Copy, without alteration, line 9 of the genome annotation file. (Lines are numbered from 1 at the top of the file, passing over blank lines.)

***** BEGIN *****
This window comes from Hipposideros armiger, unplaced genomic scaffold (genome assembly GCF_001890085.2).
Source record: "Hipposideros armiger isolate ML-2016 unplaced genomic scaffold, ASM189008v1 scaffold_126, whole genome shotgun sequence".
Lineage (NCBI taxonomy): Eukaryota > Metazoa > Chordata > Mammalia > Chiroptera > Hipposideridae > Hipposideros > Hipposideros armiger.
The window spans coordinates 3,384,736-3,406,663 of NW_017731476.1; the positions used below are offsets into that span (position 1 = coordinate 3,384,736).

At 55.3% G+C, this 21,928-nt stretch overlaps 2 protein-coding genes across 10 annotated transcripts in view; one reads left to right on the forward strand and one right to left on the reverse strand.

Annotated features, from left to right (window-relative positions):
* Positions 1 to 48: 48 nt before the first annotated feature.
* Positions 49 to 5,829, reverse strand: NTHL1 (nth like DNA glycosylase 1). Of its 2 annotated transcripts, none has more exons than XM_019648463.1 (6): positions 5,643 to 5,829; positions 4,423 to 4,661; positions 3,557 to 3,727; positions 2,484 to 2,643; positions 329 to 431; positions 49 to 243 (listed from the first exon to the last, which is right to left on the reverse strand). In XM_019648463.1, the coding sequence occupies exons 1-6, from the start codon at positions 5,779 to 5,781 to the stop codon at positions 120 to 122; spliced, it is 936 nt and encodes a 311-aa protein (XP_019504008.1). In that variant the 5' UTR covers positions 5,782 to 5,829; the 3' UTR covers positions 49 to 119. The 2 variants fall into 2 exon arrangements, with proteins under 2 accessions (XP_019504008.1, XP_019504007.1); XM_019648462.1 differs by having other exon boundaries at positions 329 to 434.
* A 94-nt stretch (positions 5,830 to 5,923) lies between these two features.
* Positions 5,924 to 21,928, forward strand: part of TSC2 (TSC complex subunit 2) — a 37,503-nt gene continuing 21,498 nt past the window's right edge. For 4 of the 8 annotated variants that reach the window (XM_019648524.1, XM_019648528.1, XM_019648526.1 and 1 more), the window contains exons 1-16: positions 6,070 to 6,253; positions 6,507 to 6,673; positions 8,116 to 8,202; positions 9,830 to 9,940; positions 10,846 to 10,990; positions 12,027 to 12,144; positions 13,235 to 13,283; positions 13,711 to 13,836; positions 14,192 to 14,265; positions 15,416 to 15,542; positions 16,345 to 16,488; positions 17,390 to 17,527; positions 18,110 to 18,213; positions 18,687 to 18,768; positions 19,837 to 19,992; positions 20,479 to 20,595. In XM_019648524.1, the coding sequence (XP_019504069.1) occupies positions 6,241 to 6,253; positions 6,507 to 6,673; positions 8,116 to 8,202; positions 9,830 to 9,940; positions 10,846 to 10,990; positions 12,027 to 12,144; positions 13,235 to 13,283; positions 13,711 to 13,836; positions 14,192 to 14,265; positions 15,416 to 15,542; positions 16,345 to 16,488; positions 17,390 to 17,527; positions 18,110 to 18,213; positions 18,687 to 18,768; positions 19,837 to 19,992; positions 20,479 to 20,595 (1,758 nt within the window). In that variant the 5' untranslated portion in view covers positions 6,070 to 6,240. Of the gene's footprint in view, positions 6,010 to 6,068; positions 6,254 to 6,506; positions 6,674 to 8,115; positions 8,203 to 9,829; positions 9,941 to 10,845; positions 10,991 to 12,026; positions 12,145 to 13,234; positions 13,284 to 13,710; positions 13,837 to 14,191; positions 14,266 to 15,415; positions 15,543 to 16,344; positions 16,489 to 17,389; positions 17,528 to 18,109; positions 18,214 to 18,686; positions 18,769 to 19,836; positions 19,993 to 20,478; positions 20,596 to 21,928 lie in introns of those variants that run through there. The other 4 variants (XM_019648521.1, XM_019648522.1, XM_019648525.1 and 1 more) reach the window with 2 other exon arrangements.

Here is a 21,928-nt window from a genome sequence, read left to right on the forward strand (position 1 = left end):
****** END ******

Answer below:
* A 94-nt stretch (positions 5,830 to 5,923) lies between these two features.